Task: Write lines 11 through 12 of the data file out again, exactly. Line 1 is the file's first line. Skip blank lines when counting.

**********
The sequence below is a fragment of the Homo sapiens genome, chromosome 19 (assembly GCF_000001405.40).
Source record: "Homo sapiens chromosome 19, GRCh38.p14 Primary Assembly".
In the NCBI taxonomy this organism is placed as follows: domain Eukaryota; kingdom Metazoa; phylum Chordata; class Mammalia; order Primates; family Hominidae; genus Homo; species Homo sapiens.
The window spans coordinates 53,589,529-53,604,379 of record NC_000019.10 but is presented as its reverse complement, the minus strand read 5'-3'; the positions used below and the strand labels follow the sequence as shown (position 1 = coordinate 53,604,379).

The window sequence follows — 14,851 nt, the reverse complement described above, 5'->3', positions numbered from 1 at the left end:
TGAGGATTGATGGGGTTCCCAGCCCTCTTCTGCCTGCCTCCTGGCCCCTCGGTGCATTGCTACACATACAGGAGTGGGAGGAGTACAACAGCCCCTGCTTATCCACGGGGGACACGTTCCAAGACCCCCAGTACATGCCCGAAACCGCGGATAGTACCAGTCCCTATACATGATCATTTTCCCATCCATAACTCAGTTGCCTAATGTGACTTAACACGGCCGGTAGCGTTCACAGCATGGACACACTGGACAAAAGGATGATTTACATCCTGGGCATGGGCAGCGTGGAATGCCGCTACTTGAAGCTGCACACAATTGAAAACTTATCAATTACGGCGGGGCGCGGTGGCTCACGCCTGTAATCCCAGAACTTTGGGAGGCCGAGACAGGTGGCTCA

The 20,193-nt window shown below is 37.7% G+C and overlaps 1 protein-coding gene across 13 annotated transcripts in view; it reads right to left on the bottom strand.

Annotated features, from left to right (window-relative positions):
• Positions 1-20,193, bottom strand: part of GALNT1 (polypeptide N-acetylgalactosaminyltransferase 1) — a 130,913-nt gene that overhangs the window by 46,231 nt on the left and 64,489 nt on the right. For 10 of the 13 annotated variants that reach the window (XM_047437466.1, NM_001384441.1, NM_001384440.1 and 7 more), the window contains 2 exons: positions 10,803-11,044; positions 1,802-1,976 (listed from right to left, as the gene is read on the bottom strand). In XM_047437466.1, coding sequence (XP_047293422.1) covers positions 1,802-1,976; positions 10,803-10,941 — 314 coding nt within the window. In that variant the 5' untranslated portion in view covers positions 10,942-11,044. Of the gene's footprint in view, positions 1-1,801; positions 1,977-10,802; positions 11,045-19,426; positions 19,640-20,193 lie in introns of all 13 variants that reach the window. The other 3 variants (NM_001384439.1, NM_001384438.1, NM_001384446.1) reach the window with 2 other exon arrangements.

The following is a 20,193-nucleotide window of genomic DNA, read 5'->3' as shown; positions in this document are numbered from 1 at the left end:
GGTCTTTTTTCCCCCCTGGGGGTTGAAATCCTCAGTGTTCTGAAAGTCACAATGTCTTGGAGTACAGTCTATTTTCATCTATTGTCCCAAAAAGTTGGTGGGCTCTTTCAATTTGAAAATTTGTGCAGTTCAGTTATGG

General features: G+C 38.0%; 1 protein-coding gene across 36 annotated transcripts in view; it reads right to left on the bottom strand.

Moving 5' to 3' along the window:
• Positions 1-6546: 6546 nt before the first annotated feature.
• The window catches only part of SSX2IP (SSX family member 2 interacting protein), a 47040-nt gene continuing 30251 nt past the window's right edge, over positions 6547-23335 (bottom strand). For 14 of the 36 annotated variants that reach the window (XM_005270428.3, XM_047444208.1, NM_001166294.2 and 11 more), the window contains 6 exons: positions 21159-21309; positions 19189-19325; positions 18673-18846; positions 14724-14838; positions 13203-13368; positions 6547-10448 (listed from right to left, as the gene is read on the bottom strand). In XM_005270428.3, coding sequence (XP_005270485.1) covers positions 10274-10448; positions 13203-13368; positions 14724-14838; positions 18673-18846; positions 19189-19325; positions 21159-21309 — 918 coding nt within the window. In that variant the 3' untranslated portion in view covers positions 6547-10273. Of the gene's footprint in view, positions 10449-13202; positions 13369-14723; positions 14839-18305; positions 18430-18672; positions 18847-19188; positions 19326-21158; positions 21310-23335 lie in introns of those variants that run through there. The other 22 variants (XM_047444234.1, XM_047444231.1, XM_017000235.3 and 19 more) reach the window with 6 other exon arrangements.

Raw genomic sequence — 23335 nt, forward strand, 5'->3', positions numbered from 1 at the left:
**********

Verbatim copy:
GGTCTTTTTTCCCCCCTGGGGGTTGAAATCCTCAGTGTTCTGAAAGTCACAATGTCTTGGAGTACAGTCTATTTTCATCTATTGTCCCAAAAAGTTGGTGGGCTCTTTCAATTTGAAAATTTGTGCAGTTCAGTTATGG

General features: G+C 38.0%; 1 protein-coding gene across 36 annotated transcripts in view; it reads right to left on the bottom strand.